Stefano Mosso is a Quantitative Strategist at GSA Capital. His current research focuses on issues related to labor economics and econometrics with particular attention to the study of the returns to education, the dynamics of the labor market and the determinants of inequality. He received a Laurea in Political Science from the Sant'Anna School of Advanced Studies of Pisa, a Double Degree in International Political Economy from Sciences-Po Paris and the London School of Economics and a Master in Economics from the Universitat Pompeu Fabra.
Stephen L. Morgan is the Bloomberg Distinguished Professor of Sociology and Education at Johns Hopkins University. His current areas of scholarly research include education, demography, public opinion, causal inference, and survey methodology. He also analyzes crime incident and arrest patterns in Baltimore City.
Meghir joined UCL in 1985, where I remained until 2010. He is currently Professor of Economics at Yale University. His research spans a broad set of fields, including family economics, household consumption, savings and labor supply behavior, wage determination and earnings dynamics, educational choice and its effects on wages and individual careers, the impact of quality of education, intergenerational transmission of education and health and the economics of crime.
Alexis Medina is the Program Manager for Health and Nutrition at the Rural Education Action Program (REAP) at Stanford University. She has been researching the economics of social issues in China for over ten years. She has extensive experience in international program management, including leading survey teams in rural China, overseeing the design and development of field projects, and coordinating data collection and analysis. She has co-authored several academic publications on the intersection of health and education in rural China.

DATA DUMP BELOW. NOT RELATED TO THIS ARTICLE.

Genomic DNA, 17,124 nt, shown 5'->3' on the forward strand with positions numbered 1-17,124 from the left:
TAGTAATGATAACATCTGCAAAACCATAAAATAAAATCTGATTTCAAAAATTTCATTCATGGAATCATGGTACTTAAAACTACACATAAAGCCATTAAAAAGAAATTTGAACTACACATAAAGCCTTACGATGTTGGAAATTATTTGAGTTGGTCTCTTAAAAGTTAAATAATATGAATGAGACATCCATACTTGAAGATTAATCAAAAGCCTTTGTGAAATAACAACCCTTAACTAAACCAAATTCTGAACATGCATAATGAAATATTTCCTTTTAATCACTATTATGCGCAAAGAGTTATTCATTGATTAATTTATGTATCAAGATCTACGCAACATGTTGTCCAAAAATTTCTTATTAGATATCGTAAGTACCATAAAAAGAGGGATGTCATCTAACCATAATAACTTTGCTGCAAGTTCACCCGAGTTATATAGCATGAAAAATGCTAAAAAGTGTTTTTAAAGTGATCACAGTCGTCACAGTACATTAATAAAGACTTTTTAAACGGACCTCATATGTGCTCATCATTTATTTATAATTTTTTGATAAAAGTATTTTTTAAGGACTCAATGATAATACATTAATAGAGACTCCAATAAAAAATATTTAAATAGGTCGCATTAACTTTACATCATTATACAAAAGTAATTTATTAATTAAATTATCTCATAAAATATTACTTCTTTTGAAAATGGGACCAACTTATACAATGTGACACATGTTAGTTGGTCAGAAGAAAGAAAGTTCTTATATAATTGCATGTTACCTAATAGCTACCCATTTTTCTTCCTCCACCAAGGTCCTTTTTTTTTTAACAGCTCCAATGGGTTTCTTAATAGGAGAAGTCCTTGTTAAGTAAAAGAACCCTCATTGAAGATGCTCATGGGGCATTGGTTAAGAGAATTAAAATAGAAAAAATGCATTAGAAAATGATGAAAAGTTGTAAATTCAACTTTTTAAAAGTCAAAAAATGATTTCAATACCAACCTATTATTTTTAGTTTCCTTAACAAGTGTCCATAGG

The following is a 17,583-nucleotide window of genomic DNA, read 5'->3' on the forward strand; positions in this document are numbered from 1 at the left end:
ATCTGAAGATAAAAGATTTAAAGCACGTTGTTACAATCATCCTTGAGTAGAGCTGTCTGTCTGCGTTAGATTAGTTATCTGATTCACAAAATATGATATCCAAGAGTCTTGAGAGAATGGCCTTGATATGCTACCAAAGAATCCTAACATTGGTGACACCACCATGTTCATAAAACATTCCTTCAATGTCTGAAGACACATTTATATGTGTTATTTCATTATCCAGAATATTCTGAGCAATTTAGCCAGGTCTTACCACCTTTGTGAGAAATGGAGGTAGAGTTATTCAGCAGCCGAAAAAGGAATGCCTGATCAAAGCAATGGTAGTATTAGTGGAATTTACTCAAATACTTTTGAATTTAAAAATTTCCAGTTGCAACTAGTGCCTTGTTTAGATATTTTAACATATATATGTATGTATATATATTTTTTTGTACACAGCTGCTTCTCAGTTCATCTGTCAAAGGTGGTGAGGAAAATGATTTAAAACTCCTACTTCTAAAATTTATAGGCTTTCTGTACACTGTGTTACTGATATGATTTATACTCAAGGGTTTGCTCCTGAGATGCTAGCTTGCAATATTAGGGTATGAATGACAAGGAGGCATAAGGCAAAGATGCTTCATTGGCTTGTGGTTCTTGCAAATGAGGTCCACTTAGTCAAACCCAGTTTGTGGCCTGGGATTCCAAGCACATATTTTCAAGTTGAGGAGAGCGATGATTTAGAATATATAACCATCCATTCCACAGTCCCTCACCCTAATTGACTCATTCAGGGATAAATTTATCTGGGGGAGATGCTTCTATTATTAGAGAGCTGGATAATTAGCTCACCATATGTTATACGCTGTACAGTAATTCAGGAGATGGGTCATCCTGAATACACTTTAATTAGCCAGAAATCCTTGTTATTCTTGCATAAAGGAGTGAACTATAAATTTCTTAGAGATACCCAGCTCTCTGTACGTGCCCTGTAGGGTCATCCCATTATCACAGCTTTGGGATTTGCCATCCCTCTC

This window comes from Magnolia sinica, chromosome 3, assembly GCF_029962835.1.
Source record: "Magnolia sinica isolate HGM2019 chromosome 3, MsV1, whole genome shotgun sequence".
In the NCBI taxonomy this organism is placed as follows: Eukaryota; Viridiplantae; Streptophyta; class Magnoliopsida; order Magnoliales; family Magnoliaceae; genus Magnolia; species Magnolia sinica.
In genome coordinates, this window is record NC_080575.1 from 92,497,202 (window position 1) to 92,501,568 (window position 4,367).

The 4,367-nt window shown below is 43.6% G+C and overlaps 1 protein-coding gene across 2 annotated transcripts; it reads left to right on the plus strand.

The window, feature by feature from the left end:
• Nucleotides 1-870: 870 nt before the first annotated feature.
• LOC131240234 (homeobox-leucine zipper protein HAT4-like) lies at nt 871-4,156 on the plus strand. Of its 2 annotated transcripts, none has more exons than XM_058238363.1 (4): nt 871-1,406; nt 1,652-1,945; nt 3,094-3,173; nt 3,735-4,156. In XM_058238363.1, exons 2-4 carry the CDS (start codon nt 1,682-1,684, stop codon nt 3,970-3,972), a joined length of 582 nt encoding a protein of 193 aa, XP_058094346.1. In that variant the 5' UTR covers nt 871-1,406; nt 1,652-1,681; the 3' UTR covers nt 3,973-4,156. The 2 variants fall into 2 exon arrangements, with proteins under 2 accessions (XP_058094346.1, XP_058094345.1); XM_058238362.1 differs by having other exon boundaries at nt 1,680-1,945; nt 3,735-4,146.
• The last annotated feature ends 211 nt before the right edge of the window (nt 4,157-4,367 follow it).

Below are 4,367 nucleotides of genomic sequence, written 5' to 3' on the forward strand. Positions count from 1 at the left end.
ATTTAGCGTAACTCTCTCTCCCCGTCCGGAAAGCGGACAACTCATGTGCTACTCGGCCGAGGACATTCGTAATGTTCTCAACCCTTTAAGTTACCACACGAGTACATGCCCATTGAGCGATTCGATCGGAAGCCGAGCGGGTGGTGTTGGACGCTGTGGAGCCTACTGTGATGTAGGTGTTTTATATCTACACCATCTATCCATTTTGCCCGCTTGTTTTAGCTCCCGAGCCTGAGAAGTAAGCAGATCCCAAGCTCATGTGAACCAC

Stephen Machin is Professor of Economics at University College London and Research Director of the Centre for Economic Performance at the London School of Economics. He is one of the Editors of the Economic Journal. Previously he has been visiting Professor at Harvard University (1993/4) and at the Massachusetts Institute of Technology (2001/2). He is an fellow of the British Academy, has been President of the European Association of Labour Economists, is a Fellow of the Society of Labor Economists, a member of the UK Low Pay Commission and of the recently set up Tuition Fees Commission.
Bei Liu is an Associate Research Fellow and Program Officer at the China Development Research Foundation (CDRF), a policy research and advocacy organization founded by the Development Research Center of the State Council. She holds a PhD in Sociology from the Johns Hopkins University. Dr. Liu joined CDRF in 2007. She participated in research on Chinese government performance appraisal, grassroots governance in rural China and CDRF policy briefings on Chinese and global economy and social development.
Tim Kautz is a researcher at Mathematica Policy Research. He was a co-organizer of HCEO's Conference on Measuring and Assessing Skills. Kautz is an editor and co-author of a book that explores the importance of social-emotional skills, “The Myth of Achievement Tests: The GED and the Role of Character in American Life.” His research interests include education, inequality, and health.
Tanja Jungmann is Professor in early intervention and speech/language pathologies at the Universität Rostock. From October 2006 to September 2009, she held a junior professorship in special educational psychology at the University of Hannover. Her studies and doctoral thesis are in developmental psychology, and took place at the University of Bielefeld. Jungmann is a leading researcher in early intervention projects (especially pilot project "Pro Kind"), RCT, evaluation and implementation research.
Rucker Johnson is an Associate Professor in the Goldman School of Public Policy at the University of California, Berkeley. Johnson is a Faculty Research Fellow of the National Bureau of Economic Research and a Research Affiliate of the National Poverty Center and the Institute for Research on Poverty.
Matthew Johnson is a Researcher at Mathematica Policy Research. In his dissertation Matthew examined how borrowing constraints affect student decisions about college entry and completion. Since joining Mathematica he has worked extensively developing and implementing value added models to measure school and teacher effectiveness at increasing student achievement.
Johnson received a Ph.D. in Economics from Yale University in 2010.